LEARNING TO TATTOO @ HOUSE OF VANS KOREA

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VANS, the go-to skate wear culture brand, brought back their annual HOUSE OF VANS tour back to Seoul to experience the ultimate roundup of music, culture, arts, and sports. Add the BAD HANDS crew teaching the art of tattooing into the mix and it's the alley-oop to a kickflip (or some other skate culture lingo).

Words Tiffany Ma, Photos Sophia Yoo

 
 

HOUSE OF VANS (@houseofvans) was hosted at LAYER57 (@layer57), a cafe and studio space, and Common Ground (@commonground.1st), a pop-up shopping center; both of which are located in Seongsu. With the event hosted in other major cities like London, Hong Kong, and New York, Seoul made it their own by showing their best of the best creatives throughout the two-day event. 

Plastered along the walls of LAYERS57 were banners and posters displaying the quintessential logo and black and white checkered print to identify where the main programs were being held in the large studio space. A section on the side of the studio was appropriately titled The Street Market where many Korean artists and brands were able to host small booths to introduce who they are and showcase their crafts. SETERECORDS (@seterecords), THE QUIET LEAF (@thequietleaf_mag), and MISCHIEF (@mischiefmakers) were just a few brands to represent the skate and street culture in Seoul. 

In the main room of the studio, workshops, such as designing paper VANS shoes or learning how to create miniature toy version of the shoe were held throughout the duration of the event. One of the headlining activities was hosted by BAD HANDS (@badhandstattoo) which taught visitors who were interested the craft of tattooing.

 
 
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BAD HANDS, a tattooing crew currently comprised of sixteen artists, has been leading this workshop since the last HOUSE OF VANS event in 2016. One of their head artists, CHONO (조천호), explained that they can see how the tattoo culture has been picking up over the past few years. In a country so immersed in a Confucian-like culture, where adding any unnatural modifications is looked down upon, it seems that the influences from abroad has caused a positive chain reaction to the growing tattoo scene today.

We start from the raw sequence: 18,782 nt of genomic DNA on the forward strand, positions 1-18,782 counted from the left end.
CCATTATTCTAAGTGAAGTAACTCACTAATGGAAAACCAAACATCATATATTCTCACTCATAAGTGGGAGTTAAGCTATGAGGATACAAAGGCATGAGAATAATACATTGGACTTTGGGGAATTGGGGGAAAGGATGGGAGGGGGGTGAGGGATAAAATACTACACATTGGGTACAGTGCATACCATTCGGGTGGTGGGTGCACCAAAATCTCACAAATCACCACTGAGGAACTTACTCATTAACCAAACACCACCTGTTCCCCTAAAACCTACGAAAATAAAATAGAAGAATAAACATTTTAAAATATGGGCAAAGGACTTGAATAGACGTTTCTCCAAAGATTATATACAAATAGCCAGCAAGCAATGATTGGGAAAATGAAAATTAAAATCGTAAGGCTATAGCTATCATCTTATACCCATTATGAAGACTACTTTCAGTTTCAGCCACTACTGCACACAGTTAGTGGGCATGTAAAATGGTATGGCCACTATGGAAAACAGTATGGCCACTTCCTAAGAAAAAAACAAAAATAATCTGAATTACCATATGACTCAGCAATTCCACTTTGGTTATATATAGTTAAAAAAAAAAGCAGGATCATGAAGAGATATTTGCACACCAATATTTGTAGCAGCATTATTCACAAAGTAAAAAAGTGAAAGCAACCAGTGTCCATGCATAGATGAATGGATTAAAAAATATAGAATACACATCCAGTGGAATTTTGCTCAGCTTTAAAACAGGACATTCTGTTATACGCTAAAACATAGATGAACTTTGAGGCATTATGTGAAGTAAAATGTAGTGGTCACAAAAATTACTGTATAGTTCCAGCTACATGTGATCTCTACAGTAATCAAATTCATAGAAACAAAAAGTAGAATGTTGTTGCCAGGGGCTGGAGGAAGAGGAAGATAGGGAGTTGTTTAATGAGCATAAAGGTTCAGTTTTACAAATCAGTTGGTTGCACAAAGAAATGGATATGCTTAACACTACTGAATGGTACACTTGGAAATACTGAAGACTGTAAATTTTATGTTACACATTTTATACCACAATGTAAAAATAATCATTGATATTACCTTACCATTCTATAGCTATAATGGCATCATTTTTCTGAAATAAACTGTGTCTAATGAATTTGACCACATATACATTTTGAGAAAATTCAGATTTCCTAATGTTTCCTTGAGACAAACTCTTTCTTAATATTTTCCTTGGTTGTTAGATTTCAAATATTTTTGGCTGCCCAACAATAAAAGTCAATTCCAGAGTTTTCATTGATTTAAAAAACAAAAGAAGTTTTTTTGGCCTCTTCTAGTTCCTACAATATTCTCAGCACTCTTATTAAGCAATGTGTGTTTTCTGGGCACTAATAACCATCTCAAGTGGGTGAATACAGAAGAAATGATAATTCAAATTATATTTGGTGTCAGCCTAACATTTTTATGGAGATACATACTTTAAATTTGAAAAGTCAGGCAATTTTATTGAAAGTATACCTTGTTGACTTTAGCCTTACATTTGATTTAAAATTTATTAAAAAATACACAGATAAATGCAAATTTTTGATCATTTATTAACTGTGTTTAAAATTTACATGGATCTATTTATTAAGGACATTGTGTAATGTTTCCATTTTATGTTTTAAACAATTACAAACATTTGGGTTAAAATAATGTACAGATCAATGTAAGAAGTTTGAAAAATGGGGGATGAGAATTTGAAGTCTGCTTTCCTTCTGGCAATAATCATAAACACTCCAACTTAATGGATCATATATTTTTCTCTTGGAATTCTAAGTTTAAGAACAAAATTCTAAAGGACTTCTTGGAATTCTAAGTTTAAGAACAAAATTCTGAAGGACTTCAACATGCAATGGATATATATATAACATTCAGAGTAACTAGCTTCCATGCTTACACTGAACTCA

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The workshop allowed each student who had registered full access to a complete tattoo set which comprised of the inks, needles, and fake skin. The class first started with a bit of the tattoo history present in Korea then soon moved onto the technical aspects of tattooing, like the diameters of different needles and other equipment used. Students were give the option to use an original image designed by BAD HANDS tattoo artists or to use an image of their choosing. Step by step instructions were given on how to trace the image onto transferable ink to create a stencil for the tattoo. To transfer the stencil, the students needed to apply petroleum jelly onto their fake skin before they could press down the image onto the skin. Once they all got their image onto the thin layer of fake skin, the whirring and buzzing of the needle could distinctly be heard. After a couple millimeters of outlining the image, the students were taught to take a wet paper towel and wipe the excess ink off to not cause any stains on the skin. It took a bit of getting used to and a lot of concentration, but it was obvious that each student came out of the workshop with a lot of respect and whole new outlook for tattoo artists and their craft.

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JAE KWON SHIM (@nudeblack) has tattoos personally and was introduced to this event by his girlfriend. He doesn’t have any plans to become a tattooist himself, but if the opportunity presented itself, he says that he would want to try.

 

SO JEONG LEE (@supergood_lee) explains that her personal tattooing experience compelled her to see what it was like on the other side of the needle. The process of tattooing was a lot more difficult that she expected, but still really enjoy the workshop.

 

As much as skate culture is a growing scene in Korea, the tattoo culture is just as much so. The negative stigma of tattoos can be slowly diminished with the introductions of workshops like this one provided by BAD HANDS and VANS. It’s exciting to see what the next year hold for HOUSE OF VANS in Seoul.

 
 

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Culture, ArtTiffany MaTattoos, Culture